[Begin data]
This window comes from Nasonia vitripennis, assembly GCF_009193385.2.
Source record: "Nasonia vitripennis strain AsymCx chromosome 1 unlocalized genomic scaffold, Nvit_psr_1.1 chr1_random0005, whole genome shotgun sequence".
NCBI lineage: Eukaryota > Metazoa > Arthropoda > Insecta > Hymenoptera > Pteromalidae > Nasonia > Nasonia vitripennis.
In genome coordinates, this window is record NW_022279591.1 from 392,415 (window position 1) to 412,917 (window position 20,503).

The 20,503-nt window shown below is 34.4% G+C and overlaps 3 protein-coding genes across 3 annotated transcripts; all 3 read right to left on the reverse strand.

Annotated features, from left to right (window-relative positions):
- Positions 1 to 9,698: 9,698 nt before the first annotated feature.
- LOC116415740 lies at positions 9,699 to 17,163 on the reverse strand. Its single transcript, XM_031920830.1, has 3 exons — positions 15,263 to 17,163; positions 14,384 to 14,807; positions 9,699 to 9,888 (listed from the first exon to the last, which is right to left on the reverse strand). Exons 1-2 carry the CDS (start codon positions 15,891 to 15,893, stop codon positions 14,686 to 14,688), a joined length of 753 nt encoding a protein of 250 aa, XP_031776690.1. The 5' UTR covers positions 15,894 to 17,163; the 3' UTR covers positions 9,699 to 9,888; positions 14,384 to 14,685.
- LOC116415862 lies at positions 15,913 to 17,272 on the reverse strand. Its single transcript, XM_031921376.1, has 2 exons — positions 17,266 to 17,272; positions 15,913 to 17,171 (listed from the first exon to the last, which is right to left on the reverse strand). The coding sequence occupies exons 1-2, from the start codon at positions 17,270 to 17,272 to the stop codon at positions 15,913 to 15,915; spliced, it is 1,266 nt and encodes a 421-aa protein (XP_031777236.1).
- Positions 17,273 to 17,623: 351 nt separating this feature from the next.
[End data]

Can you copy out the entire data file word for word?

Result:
This window comes from Nasonia vitripennis, assembly GCF_009193385.2.
Source record: "Nasonia vitripennis strain AsymCx chromosome 1 unlocalized genomic scaffold, Nvit_psr_1.1 chr1_random0005, whole genome shotgun sequence".
NCBI lineage: Eukaryota > Metazoa > Arthropoda > Insecta > Hymenoptera > Pteromalidae > Nasonia > Nasonia vitripennis.
In genome coordinates, this window is record NW_022279591.1 from 392,415 (window position 1) to 412,917 (window position 20,503).

The 20,503-nt window shown below is 34.4% G+C and overlaps 3 protein-coding genes across 3 annotated transcripts; all 3 read right to left on the reverse strand.

Annotated features, from left to right (window-relative positions):
- Positions 1 to 9,698: 9,698 nt before the first annotated feature.
- LOC116415740 lies at positions 9,699 to 17,163 on the reverse strand. Its single transcript, XM_031920830.1, has 3 exons — positions 15,263 to 17,163; positions 14,384 to 14,807; positions 9,699 to 9,888 (listed from the first exon to the last, which is right to left on the reverse strand). Exons 1-2 carry the CDS (start codon positions 15,891 to 15,893, stop codon positions 14,686 to 14,688), a joined length of 753 nt encoding a protein of 250 aa, XP_031776690.1. The 5' UTR covers positions 15,894 to 17,163; the 3' UTR covers positions 9,699 to 9,888; positions 14,384 to 14,685.
- LOC116415862 lies at positions 15,913 to 17,272 on the reverse strand. Its single transcript, XM_031921376.1, has 2 exons — positions 17,266 to 17,272; positions 15,913 to 17,171 (listed from the first exon to the last, which is right to left on the reverse strand). The coding sequence occupies exons 1-2, from the start codon at positions 17,270 to 17,272 to the stop codon at positions 15,913 to 15,915; spliced, it is 1,266 nt and encodes a 421-aa protein (XP_031777236.1).
- Positions 17,273 to 17,623: 351 nt separating this feature from the next.